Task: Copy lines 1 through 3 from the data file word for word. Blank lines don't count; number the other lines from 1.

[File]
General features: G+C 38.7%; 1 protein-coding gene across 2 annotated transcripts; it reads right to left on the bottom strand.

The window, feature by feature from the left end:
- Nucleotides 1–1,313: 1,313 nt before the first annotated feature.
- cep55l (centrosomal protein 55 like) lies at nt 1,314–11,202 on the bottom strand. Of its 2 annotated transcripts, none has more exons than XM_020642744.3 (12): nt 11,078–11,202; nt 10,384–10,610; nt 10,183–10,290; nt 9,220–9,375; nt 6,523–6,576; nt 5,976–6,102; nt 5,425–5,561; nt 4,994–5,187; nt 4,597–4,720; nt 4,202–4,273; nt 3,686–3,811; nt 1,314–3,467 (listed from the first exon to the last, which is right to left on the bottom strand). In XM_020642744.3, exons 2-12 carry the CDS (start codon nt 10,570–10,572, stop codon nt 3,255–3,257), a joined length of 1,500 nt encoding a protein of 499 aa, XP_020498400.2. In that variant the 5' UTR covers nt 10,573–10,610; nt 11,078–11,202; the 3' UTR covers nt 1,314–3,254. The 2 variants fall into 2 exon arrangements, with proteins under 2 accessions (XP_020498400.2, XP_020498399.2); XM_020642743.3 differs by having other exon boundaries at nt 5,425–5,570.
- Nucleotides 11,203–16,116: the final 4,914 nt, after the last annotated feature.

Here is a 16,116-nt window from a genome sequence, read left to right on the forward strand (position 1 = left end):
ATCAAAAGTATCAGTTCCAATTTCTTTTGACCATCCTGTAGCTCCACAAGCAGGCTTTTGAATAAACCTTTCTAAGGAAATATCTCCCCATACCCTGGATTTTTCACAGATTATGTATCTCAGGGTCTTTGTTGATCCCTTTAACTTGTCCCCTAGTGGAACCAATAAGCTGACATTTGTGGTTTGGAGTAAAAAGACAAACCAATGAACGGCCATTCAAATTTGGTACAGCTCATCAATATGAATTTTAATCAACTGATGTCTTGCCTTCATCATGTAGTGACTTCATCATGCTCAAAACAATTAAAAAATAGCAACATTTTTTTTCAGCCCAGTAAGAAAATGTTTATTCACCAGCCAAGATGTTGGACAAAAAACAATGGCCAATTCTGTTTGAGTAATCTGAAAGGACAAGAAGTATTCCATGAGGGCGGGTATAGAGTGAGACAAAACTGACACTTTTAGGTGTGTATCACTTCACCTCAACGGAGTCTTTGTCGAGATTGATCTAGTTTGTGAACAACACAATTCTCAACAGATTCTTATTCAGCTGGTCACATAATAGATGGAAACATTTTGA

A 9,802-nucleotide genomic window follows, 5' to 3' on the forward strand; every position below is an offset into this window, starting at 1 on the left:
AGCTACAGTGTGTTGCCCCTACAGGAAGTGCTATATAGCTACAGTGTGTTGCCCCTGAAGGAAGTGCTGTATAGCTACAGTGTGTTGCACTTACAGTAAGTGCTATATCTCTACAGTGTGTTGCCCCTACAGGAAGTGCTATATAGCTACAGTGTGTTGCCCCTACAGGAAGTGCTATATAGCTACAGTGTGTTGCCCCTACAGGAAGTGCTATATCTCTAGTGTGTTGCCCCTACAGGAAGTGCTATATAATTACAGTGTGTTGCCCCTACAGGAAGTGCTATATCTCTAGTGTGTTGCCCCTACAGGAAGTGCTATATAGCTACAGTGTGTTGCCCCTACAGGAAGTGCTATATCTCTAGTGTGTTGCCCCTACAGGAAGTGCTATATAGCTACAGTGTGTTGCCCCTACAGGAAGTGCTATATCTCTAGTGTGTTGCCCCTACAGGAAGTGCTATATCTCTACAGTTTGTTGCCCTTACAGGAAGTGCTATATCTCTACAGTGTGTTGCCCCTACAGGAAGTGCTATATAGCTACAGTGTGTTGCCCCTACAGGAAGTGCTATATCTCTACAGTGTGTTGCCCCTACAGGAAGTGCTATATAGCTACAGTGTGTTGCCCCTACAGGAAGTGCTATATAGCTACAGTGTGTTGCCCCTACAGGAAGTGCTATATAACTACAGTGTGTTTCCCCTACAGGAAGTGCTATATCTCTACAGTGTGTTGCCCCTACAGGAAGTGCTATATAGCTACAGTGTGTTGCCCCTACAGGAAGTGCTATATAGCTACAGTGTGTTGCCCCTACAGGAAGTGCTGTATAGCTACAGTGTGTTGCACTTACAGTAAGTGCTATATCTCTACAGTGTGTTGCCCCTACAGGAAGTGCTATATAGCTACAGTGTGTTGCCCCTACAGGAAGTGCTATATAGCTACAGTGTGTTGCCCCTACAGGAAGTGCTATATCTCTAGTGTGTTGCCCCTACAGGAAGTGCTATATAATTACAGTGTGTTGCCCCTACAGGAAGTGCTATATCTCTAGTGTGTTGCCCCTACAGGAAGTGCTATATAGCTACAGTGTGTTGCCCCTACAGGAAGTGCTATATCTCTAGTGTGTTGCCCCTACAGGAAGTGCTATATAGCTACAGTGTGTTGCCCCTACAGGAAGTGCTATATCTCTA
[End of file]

General features: G+C 38.7%; 1 protein-coding gene across 2 annotated transcripts; it reads right to left on the bottom strand.

The window, feature by feature from the left end:
- Nucleotides 1–1,313: 1,313 nt before the first annotated feature.